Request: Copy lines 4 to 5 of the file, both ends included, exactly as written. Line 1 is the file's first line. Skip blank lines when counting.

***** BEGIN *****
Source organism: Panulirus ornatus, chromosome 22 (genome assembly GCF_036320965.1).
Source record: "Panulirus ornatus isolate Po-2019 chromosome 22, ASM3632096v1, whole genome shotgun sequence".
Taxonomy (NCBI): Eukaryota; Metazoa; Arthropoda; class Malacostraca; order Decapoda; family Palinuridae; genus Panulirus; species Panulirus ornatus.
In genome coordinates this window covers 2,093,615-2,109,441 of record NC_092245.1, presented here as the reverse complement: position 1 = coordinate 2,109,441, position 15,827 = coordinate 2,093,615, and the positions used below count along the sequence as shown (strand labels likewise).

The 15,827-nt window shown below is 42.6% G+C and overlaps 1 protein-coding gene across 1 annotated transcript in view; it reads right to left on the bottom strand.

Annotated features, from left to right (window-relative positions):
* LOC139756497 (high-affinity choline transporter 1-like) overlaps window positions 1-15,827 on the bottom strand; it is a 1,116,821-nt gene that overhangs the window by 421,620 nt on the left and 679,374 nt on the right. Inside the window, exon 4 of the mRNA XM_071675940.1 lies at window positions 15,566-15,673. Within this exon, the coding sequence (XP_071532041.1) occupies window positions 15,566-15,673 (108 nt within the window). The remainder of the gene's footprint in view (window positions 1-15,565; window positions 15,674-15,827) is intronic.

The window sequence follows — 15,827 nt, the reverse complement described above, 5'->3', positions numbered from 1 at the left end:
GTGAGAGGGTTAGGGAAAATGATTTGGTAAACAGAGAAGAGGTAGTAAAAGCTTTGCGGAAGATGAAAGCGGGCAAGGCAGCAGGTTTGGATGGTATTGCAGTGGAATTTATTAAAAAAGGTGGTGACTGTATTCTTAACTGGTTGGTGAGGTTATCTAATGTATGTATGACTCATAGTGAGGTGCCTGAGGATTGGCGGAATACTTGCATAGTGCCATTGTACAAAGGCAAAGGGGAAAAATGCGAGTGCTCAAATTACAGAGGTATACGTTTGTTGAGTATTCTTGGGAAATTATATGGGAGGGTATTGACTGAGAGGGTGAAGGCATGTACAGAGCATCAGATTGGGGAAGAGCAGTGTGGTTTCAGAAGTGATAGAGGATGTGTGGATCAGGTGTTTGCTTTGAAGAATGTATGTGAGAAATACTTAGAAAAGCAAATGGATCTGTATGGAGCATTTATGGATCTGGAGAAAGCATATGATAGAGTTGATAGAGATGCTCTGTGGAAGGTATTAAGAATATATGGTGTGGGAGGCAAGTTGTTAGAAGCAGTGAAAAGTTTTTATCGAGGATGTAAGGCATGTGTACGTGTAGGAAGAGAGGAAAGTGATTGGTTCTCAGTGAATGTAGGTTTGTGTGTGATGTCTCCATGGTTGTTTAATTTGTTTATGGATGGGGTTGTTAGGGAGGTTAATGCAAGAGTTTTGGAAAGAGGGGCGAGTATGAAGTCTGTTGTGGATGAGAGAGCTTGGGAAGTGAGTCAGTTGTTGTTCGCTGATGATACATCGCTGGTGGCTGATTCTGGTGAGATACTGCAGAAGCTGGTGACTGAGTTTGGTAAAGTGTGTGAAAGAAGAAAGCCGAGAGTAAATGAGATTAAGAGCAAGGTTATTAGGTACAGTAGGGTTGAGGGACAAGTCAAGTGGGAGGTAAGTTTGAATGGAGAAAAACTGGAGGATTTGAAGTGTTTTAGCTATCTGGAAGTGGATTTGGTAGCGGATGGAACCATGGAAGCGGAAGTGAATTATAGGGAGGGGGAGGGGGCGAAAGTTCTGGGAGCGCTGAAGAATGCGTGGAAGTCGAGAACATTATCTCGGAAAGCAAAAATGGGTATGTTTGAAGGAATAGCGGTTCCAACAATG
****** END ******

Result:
In genome coordinates this window covers 2,093,615-2,109,441 of record NC_092245.1, presented here as the reverse complement: position 1 = coordinate 2,109,441, position 15,827 = coordinate 2,093,615, and the positions used below count along the sequence as shown (strand labels likewise).

The 15,827-nt window shown below is 42.6% G+C and overlaps 1 protein-coding gene across 1 annotated transcript in view; it reads right to left on the bottom strand.